SB Nation Blog
The Opponent in one sentence
After a slow start to the year the Rays have turned things around of late and are making waves with their new and somewhat controversial way of handling their pitching staff.
Red Sox 6, Rays 3
Up. As I mentioned above, the Rays have turned things around lately. This is one of the hotter teams in baseball, having won six of their last seven games and seven of their last nine. They’re coming back off a long road trip in which they won each of the last two series (against the Royals and Angels), and will look to build on that momentum back home.
5/22: Chris Sale vs. Jacob Faria, 7:10 PM ET
Sale is coming off a strange outing in which he never really had it his command. He walked four batters for the first time since joining the Red Sox, and his pitch count never stopped climbing to the point where he had to be removed after just five innings. Of course, being Chris Sale he still only allowed two runs and struck out nine batters, coming away with a win. It’s been that kind of year for the lefty where it seems as if we’ve only seen him at his best a couple of times, yet he’s still been one of the best pitchers in baseball statistically speaking. That’s pretty impressive! He faced the Rays on Opening Day, tossing six shutout innings on one hit and three walks with nine strikeouts.
Faria has plenty of talent, but the 24-year-old righty hasn’t really lived up to it so far in his first full season of work. He’s made nine starts so far in 2018 and he’s pitched to a rough 5.20 ERA, and the peripherals don’t paint a much better pitcher. The righty’s FIP stands at 4.97 and his DRA is way up to 6.64 on the season. That being said, the ERA may not tell the whole story as he has two starts where he’s combined to allow 15 runs while allowing seven in his other seven outings. You obviously can’t just throw away the bad starts, but he’s capable of putting together strong outings as well. The Red Sox have faced Faria twice this year, scoring one run in four innings for one outing and scoring eight in just 1 2⁄3 innings in the other. He throws a low-to-mid-90s fastball along with a changeup and a slider.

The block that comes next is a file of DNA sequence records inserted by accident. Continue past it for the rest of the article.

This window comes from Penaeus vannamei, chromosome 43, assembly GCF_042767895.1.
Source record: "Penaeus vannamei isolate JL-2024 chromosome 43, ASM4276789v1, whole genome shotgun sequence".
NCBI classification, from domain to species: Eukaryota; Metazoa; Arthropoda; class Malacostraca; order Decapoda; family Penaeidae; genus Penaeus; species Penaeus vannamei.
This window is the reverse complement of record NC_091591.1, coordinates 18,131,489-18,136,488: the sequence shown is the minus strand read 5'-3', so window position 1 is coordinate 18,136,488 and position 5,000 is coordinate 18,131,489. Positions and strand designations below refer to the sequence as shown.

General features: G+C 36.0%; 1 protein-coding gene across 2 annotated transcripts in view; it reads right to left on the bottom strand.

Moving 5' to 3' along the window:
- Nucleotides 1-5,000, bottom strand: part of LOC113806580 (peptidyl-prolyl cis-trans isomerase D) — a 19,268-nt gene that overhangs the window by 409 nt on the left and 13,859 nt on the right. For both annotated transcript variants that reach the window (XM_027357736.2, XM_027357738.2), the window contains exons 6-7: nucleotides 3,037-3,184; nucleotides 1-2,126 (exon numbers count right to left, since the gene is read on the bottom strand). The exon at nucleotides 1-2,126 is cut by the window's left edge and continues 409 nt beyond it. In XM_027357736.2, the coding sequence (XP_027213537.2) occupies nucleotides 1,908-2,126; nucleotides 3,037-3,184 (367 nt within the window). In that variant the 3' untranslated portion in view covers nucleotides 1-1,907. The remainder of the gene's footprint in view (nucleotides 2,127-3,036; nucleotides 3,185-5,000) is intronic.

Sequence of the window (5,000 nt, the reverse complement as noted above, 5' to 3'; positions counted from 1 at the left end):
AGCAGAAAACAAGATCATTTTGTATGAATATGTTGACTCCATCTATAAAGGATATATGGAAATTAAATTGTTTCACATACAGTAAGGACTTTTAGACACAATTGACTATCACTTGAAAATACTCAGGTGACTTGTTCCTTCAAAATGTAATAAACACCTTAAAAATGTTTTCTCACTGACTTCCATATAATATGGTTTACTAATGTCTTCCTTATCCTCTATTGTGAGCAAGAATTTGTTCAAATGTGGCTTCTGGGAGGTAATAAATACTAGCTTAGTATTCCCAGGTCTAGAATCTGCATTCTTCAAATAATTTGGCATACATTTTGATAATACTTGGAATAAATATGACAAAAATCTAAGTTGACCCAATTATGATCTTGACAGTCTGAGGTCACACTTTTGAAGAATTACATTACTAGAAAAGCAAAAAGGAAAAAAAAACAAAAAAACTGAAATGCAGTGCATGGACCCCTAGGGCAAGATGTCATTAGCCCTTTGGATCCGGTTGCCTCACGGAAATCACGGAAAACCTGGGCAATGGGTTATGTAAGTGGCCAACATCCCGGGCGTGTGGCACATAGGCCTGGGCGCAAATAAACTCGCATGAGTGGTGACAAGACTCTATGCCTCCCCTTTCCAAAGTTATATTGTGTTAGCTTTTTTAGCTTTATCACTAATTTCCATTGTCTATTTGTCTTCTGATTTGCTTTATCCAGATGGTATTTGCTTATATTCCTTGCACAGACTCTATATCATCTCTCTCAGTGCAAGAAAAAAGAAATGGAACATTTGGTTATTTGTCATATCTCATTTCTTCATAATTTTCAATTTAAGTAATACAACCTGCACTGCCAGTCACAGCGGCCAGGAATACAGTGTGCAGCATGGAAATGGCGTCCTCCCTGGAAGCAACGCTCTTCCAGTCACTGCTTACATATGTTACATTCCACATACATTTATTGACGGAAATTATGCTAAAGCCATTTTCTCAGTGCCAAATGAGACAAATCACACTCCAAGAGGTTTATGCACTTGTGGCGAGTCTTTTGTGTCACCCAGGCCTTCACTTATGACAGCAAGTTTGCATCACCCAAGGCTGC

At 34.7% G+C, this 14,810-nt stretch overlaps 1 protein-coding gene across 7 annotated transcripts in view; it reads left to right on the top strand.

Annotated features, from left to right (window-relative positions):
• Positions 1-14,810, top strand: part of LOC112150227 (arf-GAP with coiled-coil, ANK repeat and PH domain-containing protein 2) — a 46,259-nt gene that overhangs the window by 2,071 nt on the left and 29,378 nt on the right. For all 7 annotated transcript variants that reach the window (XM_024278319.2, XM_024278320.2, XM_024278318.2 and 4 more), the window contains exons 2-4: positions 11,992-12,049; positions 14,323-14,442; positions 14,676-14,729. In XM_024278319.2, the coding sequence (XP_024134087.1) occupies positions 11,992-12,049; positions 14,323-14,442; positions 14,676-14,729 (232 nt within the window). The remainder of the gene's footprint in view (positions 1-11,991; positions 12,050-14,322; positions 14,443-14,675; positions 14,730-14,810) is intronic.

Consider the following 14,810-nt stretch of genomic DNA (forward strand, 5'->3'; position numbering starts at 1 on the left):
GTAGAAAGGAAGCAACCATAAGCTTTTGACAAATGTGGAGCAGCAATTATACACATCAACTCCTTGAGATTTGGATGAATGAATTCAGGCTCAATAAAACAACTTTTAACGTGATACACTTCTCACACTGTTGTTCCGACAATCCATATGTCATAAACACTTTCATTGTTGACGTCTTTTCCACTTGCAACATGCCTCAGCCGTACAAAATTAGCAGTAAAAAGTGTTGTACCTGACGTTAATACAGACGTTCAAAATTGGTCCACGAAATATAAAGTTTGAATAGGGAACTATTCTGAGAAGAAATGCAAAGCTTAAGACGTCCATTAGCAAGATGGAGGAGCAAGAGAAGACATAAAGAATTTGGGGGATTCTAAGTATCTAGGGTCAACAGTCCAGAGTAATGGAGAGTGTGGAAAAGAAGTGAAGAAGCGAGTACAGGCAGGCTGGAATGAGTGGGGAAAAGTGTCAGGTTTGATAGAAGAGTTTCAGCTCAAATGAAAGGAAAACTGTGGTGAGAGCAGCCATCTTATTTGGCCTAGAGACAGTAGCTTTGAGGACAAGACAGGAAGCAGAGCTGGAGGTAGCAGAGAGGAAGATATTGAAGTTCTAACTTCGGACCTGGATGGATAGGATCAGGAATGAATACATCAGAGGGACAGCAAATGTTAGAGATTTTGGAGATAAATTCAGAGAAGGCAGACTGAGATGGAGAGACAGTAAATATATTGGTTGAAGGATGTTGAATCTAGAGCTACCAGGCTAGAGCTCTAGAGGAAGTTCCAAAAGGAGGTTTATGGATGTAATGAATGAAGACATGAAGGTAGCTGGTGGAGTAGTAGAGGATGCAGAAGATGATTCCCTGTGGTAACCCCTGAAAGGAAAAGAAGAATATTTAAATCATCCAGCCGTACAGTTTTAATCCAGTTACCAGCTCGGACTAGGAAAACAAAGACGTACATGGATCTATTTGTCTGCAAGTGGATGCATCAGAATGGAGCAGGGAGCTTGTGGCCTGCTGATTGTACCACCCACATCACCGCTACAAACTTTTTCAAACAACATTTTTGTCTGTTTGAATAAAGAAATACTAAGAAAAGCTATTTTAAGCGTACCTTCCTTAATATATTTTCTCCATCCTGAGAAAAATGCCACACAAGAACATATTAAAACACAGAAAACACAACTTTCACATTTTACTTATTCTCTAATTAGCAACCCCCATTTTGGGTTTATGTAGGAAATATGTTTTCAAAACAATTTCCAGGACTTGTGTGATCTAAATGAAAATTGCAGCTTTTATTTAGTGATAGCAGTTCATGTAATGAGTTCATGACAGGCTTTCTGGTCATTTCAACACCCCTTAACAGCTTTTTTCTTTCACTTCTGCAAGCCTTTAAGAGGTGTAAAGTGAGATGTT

5/23: David Price vs. Chris Archer, 7:10 PM ET
Trying to figure out which David Price the Red Sox are going to get in any given game is a fool’s errand at this point, but his performance moving forward is increasingly important given their next starter’s struggles. The good news is, following a week of controversy, Price was nails in his last outing. Going up against the Orioles the lefty was just a late home run away from a Maddux (complete game shutout with under 100 pitches) as his command was phenomenal. He’s still throwing almost exclusively fastball/cutter, and that’s a scary way to pitch. Unless he has the kind of perfect command he showed in his last outing, he’ll be better off if he mixes in his changeup and/or curveball enough to keep it on his opponents’ minds. Of course, if he’s locating like he did against Baltimore it doesn’t matter what he throws. Price has made three starts against the Rays this year, throwing seven shutout innings in two of them before allowing six runs (five earned) over 5 2⁄3 the last time they met.